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Old 02-16-2010, 06:37 AM   #1
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What to watch for

Just bought a 1995 Solaris and, never having owned a TT before, I am curious as to what fails and how on these trailers. For instance, say, caulking around skylight, rust at leveling jack attachment, stuff like that.

Teach
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Old 02-16-2010, 10:41 AM   #2
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I guess if I had to pinpoint problem areas that cause trouble and aren't associated with failure to winterize properly would be refrigerators going bad and roof seams leaking. Then after a long time, some window seals start to leak.

Another problem that only shows up on select units are the cracks in the aluminum siding above the entry doors. I'm not sure why some have it and some don't, maybe just due to miles, but it seems to be from stress causing flex around the axles. They seem to be more common on the coaches with radius top corner entry doors, though it has shown up some with the sqaure corners. I'd guess around 10% or less have this problem, based on the ones I know of. The solution to it is to drill a small hole just slightly larger than the crack at the end of it. Then cover the crack in silicone. This should prevent further spread as well as seal it from the elements.

Refrigerators usually start to fail sometime around 15 years old, sometimes sooner, and sometimes later. I've understood that a common cause of this is turning them on and off a lot, like in between trips. If someone were to take a trip every weekend in the summer, and always turn it off during the week, it would have a shorter life cycle than one that just ran the whole time. I'm not sure of the truth behind that, I've just heard it.

Roof seams can leak at any point really, but most problems start around the ten year mark and get more common as they get older. Most of the hype here is because people don't maintain them properly. Watching the seams for cracks and going over them with new sealant every five years or so will probably prevent you from ever having a leak. Sort of like caulking a shower...it will leak when the caulking eventually breaks away.

Most other problems are related to lack of maintenance.

There's no problems with rust that I know about except for those trailers that have been parked right by the ocean for a long period of time, and in that case it's pretty major rust that needs to be repaired and repainted quickly. I've never heard of any frames rusting through though, just the bumpers, which are commonly damp because many people store sewer hoses in there.

Jon
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Old 02-16-2010, 11:32 AM   #3
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Roofs need to be monitored as Jon points out. There are quite a few posts in Repairs and Maintenance on taking care of both rubber and metal roofs.

Brakes and bearings need regular attention, regardless of age. Clean, inspect, and repack bearings annually in the spring. More often if you put a lot of miles on each year. Brakes should be inspected, lubed (yes, there are lube points in drum/shoe brakes) and adjusted annually.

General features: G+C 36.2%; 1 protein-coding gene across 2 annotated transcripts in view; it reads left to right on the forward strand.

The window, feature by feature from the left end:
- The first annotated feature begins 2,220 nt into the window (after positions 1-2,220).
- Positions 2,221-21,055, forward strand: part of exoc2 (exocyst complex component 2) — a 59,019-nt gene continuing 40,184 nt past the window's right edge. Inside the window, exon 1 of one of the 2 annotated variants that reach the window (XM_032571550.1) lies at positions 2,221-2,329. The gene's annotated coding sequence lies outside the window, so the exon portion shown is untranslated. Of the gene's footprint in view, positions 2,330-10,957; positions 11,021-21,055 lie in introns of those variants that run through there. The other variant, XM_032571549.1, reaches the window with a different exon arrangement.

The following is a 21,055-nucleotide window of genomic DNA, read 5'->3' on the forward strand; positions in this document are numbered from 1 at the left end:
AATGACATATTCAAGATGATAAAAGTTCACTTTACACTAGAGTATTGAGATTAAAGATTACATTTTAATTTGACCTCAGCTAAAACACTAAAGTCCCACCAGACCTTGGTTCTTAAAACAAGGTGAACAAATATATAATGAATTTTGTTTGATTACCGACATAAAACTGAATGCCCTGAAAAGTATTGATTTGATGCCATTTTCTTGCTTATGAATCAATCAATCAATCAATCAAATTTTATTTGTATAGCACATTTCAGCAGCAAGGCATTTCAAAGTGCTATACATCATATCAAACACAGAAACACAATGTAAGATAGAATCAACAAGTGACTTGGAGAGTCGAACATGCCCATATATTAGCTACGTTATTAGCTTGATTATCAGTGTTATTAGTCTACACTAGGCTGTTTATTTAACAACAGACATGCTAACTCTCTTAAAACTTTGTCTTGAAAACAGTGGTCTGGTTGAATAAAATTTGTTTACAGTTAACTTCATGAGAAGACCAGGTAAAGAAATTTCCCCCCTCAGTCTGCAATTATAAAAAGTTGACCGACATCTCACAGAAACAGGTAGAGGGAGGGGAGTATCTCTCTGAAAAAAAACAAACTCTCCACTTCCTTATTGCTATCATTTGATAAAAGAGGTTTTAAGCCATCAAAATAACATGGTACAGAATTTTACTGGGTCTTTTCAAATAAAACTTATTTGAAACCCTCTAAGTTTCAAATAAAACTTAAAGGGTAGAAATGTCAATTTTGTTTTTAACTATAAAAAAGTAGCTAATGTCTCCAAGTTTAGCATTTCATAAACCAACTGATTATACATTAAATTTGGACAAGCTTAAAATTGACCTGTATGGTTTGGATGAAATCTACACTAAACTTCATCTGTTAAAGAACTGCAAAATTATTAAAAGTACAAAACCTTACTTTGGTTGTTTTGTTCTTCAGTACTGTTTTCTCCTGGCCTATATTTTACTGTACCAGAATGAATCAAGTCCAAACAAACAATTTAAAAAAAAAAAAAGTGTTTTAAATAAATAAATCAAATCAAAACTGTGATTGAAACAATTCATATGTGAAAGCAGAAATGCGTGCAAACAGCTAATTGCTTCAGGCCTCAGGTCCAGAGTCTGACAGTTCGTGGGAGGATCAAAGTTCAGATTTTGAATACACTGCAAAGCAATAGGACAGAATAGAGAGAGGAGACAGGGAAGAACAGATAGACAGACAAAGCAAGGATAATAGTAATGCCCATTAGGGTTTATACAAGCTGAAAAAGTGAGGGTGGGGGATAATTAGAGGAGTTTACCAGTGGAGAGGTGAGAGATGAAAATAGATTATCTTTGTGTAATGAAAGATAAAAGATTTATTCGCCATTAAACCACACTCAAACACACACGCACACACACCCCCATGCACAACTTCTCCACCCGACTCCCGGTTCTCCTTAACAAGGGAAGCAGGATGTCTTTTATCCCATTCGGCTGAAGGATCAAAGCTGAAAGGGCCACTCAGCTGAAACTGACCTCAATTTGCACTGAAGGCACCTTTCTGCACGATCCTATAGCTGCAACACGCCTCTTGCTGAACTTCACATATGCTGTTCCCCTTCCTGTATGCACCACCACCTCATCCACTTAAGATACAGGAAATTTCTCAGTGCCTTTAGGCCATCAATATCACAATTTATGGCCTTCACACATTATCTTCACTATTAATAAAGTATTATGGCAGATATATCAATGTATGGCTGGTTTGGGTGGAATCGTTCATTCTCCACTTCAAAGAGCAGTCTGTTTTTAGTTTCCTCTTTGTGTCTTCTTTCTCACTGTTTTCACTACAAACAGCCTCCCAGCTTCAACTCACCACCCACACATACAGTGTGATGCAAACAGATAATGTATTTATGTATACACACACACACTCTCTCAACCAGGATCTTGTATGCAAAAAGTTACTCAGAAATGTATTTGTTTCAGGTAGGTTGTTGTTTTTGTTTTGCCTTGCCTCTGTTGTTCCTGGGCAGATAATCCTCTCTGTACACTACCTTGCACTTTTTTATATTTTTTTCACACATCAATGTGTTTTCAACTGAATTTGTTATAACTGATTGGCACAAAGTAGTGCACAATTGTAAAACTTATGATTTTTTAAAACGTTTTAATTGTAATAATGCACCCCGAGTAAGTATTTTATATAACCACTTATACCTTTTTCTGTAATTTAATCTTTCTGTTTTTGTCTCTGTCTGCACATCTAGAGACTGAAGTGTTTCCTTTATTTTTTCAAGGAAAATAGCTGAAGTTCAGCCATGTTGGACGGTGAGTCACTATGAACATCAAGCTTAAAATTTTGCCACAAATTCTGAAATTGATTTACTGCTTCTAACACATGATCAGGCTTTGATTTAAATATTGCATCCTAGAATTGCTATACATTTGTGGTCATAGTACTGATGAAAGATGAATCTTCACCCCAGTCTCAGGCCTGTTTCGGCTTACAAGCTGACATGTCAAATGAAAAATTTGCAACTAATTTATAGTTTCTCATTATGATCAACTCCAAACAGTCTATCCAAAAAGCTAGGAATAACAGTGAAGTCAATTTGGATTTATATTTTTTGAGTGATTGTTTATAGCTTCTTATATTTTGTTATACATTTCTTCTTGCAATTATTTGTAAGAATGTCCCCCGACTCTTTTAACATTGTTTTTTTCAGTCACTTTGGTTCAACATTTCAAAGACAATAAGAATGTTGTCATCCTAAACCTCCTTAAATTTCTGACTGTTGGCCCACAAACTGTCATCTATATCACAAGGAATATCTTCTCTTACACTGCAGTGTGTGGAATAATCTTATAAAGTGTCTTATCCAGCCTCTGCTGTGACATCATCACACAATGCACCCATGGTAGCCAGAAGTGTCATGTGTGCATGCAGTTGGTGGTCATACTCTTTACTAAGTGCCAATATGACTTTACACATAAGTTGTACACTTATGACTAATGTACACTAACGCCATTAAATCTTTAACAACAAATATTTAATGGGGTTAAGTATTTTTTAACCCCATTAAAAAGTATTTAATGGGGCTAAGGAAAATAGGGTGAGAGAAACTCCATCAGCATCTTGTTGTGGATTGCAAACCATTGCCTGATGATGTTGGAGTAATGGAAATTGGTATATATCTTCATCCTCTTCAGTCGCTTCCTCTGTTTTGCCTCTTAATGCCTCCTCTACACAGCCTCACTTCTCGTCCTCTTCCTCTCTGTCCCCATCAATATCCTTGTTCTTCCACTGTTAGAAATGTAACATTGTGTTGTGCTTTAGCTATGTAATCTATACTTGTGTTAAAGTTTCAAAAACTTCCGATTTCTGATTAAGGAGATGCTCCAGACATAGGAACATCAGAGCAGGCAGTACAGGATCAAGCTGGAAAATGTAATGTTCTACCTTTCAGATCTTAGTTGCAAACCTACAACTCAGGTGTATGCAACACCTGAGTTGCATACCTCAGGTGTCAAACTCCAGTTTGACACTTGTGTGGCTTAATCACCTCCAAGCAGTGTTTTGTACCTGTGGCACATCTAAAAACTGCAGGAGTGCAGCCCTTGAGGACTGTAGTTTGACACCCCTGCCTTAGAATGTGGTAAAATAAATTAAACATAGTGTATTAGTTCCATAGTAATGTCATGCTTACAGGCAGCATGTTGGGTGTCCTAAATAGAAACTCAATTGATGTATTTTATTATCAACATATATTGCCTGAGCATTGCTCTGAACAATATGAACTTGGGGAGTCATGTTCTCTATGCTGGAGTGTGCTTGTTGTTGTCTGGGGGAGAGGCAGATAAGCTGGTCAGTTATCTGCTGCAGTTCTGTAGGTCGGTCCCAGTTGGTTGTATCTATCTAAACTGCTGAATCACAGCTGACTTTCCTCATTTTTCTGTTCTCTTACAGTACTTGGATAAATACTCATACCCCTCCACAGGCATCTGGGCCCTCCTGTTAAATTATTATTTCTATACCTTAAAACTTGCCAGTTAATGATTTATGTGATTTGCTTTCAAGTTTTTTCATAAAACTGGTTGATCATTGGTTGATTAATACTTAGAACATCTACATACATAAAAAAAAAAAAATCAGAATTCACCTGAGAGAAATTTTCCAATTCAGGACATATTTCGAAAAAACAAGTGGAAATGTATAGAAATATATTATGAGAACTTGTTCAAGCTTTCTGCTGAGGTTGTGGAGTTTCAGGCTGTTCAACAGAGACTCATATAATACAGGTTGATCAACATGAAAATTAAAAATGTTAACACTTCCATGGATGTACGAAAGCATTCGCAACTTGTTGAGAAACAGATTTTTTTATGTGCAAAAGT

Brakes should be tested regularly. A low speed, hard stop on gravel will quickly tell you if the brakes are doing their job. While you have the trailer off the ground doing bearings, etc., after you put it all back together, plug it into your tow vehicle and test the brakes on each wheel. Good time to adjust them, too. If you don't get fairly uniform braking on each wheel, the electric portion of the brakes may have a problem. Most common is wiring issues: corroded or oxidized connections, damaged or broken wires.

The bushings in the suspension mounts tend to wear out. If your budget allows, there is a wet bushing upgrade that is just super.

There are a number of detailed threads in Repairs and Maintenance that should answer almost any question in regards to brake, axle, and bearings maintenance.

Dexter was the most common axle and brakes in TT's in the '90's. www.dexteraxle.com for all kinds of info. Be sure to download their complete manual on brake/axle/bearing maintenance. Even if you don't have Dexter, their service manual is an absolute bible for this maintenance. http://dexteraxle.com/i/u/1080235/f/...anual_2-08.pdf

Any electric component can fail, but those on the outside of the trailer are especially prone to corrosion or oxidation issues. I keep a small tube of dielectric grease (available an any auto parts store) handy, and use in on any connection that I work on. Light bulb sockets, the 7 pin TV connector (both sides), etc., etc. all will benefit from a coating of dielectric grease. Living in upstate NY, we have to contend with salt on the roads for 5 months a year. My 7 pin on the TV is liberally slathered with the grease.

I am not sure which exact marker lights your unit uses. You'll want to find out which bulb they use, and keep a stock on hand. The marker lights are prone to water damage over time and should be checked regularly.

Keep some 1157 bulbs on hand for the stop/turn/tail lights. Dielectric grease on the base and contacts helps there, too.

I would encourage you to read back through the various threads in this forum and in Repairs and Maintenance. Over the past three years, almost every conceivable topic has been chewed on quite thoroughly. I have been trailering since the early 1970's, and I still find new gems by reading back through the threads.
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